Garrett — Another Tribe Without a State

Topic(s): War Journalism | Comments Off on Garrett — Another Tribe Without a State

Orville Schell is dean of the Graduate School of Journalism at the University of California at Berkeley.
Another Tribe Without a State
When a soldier on a U.S. tank shot a Reuters cameraman, Mazen Dana, last month while he was filming the aftermath of a terrorist attack at the American-run Abu Ghraib Prison in Baghdad, he became the 17th journalist to die in Iraq. Given that there have been fewer than 300 U.S. military casualties since the war began last March, this is a startlingly high statistic.
Even more startling is the fact that five of the dead journalists have been victims of ”friendly fire.” And unlike past wars where such casualties were most often caused by land mines, firefights, snipers or artillery, these five died after they or their offices were made direct targets.
What is evolving is a form of conflict not characterized by armies of ”good guys” and ”bad guys” or ”liberators” and ”oppressors,” one covered by journalists who come from or identify with one side or another. We have instead a new, almost gravityless, world of conflict in which the American military can kill journalists without causing great alarm and ”the enemy” can blow up U.N. aid missions and other ”soft” civilian targets without remorse. All that journalists have to steady them in this bad dream is grit and a stubborn refusal to serve any of the contending masters. What gives their work meaning is a defiant commitment to independence, accurate reporting and an almost existential belief that no matter how debased the world and politics become, the ”real story” somehow still matters.
This new breed of foreign correspondent accepts, even embraces, the challenges of covering regional wars almost as a mutant form of extreme sports — a lonely, exhausting and often horrifying marathon whose payback is not winning or losing but documenting barbarity and experiencing the intense camaraderie that such danger creates. Their dogged camp-following of hellholes from Rwanda to Kosovo and Afghanistan to Iraq seems almost quaint in this era of celebrity journalism, infotainment, spin, big hair and seven-figure TV salaries. But like long-distance runners who learn to crave the burn of oxygen-starved muscles, initiates into this defiant fraternity often flirt with addictions to the thin-ice syndrome.
Dana, a Palestinian Arab from Hebron, who although married with four young children nonetheless continued to put himself in constant jeopardy to document images of war, was a member of this hellhole-forged and as-yet-unnamed tribe. For more than a decade, he defiantly covered the Arab-Israeli conflict, where he was wounded and beaten scores of times. ”If you look at my body, you will not find one centimeter without beating, without rubber or live bullets,” he proudly told an interviewer from the Committee to Protect Journalists, which awarded him its 2001 International Press Freedom Award.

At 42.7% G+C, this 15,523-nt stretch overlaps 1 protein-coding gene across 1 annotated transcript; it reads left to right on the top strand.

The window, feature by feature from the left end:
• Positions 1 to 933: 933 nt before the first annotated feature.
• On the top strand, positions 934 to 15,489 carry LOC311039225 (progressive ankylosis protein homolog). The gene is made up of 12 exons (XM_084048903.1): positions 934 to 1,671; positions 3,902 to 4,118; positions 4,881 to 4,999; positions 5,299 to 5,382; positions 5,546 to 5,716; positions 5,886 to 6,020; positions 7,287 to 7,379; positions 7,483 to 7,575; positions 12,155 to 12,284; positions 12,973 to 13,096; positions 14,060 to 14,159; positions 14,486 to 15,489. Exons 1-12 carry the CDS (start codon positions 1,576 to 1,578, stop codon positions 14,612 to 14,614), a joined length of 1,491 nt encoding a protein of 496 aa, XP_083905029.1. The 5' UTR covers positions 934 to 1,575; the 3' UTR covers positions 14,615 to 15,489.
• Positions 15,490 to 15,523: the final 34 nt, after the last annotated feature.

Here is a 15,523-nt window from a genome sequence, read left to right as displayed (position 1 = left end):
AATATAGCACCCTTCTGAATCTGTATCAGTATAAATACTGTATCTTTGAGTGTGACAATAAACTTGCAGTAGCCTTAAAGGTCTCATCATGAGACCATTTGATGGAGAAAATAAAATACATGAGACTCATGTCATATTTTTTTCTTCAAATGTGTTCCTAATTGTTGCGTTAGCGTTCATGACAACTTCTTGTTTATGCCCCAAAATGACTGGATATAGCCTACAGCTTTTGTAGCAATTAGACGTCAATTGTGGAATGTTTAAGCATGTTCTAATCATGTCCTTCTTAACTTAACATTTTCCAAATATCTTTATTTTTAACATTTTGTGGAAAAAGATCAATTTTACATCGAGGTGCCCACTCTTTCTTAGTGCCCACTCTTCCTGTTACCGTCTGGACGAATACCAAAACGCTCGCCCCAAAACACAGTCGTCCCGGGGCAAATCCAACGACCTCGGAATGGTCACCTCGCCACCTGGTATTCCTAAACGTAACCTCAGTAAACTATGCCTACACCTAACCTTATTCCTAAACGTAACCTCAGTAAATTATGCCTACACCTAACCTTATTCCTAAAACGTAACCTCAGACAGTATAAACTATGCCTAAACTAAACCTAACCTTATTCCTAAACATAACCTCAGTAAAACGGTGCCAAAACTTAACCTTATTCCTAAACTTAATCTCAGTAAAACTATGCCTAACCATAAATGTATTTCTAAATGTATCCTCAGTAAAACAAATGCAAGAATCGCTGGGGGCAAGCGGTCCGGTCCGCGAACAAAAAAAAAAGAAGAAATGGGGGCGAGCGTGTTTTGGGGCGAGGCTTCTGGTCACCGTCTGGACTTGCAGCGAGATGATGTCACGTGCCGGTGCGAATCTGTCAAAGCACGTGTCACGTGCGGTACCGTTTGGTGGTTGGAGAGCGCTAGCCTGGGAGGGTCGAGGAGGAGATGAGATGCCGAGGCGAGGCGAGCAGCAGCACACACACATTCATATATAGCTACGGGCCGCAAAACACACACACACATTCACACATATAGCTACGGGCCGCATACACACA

When President Bush declared an official end to major hostilities in Iraq in May, Reuters moved Dana to Baghdad to give him a safer assignment. Then Iraq turned into America’s own West Bank, patrolled by young American recruits made jumpy by the constant threat of ambush. But the correspondents they have killed are more than just accidents of war. They are also milestones marking the media’s passage from an older model of nation-based journalism that once called on correspondents to cover wars against identifiable enemies with the interest of their nations firmly at heart. Journalists are now orphaned from being able to imagine themselves as truly allied to one side of a conflict. (It is not easy to embrace either a terrorist or a ”liberator” if both are shooting at you.) Many have passports from one country, live in another and work for a media outlet in a third and thus convey a kind of androgyny that makes their nationality ambiguous.
Dana represented those reporters whose allegiances are not primarily to nation, patriotism or ideology but to this new independent tribe of cryptic witness-bearing, the antithesis of embedded, producer reliant, flag-waving Geraldos. ”Freedom means to me to work free, no one bother you,” he told his C.P.J. interviewer in his game English. ”We film, and we show the world what’s going on. . . . My motive is to continue my work, even if it costed for me a lot of problems and a lot of injury . . . even if it cost me my life.”
It finally did cost him his life. In fact, his television camera, which recorded the oncoming tank and the shots that struck him before it fell to the ground, may have killed him. For the tank was reported to have justified ”engaging” Dana because a soldier mistook the shoulder-mounted camera for a rocket-propelled grenade launcher.
In a way, it is symbolically fitting that Mazen Dana was a Palestinian, a man without a country. Indeed, it is perhaps fitting for foreign correspondents to think of themselves as members of a countryless, nomadic tribe, the better to find a new global orbit beyond nationalism and patriotism, even if such ”self-determination” does make patriotic media executives, readers and viewers uncomfortable. But when it comes to that most difficult challenge of reporting truthfully and independently about such partisan conflicts as Iraq, journalists could do worse than think of themselves as stateless people.